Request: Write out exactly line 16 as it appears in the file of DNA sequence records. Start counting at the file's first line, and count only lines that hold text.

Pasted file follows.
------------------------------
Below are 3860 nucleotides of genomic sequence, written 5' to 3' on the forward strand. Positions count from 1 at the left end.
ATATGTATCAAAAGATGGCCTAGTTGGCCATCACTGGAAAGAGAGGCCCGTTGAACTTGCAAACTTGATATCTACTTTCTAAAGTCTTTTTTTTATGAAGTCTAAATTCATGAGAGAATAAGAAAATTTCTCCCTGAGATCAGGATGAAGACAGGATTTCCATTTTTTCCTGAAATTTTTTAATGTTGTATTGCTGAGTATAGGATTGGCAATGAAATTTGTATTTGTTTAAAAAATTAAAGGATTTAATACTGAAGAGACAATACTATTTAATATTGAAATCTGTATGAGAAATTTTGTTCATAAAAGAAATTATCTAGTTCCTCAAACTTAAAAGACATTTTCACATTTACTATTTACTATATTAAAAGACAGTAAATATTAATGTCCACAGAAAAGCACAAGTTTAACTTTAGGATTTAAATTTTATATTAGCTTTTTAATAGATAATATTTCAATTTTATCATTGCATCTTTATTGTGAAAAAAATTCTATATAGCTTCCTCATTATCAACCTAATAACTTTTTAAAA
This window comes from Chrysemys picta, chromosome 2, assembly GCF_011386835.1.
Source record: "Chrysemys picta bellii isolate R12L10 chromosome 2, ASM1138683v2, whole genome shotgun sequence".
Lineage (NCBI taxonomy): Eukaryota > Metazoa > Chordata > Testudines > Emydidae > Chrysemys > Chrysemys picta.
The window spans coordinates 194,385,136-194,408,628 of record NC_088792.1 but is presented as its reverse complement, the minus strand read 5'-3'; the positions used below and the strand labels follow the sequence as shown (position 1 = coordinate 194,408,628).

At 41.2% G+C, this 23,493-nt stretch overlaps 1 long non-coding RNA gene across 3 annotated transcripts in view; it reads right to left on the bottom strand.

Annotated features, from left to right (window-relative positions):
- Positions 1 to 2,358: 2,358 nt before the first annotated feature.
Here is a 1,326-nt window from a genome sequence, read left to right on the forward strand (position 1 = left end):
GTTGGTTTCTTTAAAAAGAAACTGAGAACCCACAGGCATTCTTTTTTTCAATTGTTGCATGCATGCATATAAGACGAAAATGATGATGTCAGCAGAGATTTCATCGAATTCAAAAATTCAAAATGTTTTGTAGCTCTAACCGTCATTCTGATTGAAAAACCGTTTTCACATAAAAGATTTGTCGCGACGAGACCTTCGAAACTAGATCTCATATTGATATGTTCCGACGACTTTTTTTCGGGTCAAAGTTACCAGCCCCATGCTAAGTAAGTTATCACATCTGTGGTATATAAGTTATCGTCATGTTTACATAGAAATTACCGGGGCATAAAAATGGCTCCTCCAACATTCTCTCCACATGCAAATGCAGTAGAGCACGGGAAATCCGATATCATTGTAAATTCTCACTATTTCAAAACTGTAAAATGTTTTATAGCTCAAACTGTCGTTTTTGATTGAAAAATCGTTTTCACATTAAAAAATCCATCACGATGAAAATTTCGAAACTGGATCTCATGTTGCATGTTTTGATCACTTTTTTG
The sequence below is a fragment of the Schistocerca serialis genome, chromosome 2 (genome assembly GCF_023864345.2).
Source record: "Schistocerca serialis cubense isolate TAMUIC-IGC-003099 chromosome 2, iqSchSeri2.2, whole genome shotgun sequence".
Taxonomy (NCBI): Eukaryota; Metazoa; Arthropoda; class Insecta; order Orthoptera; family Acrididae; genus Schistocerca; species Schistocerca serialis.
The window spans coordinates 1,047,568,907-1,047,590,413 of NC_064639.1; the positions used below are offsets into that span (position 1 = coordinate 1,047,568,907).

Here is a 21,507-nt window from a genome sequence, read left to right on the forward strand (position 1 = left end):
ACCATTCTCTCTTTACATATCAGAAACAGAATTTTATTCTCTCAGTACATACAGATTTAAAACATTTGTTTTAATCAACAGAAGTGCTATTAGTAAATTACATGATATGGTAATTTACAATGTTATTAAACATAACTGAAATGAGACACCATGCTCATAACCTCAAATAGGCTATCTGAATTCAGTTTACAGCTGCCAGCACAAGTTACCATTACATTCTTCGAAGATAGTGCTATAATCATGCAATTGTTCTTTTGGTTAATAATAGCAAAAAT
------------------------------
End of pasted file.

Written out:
Here is a 21,507-nt window from a genome sequence, read left to right on the forward strand (position 1 = left end):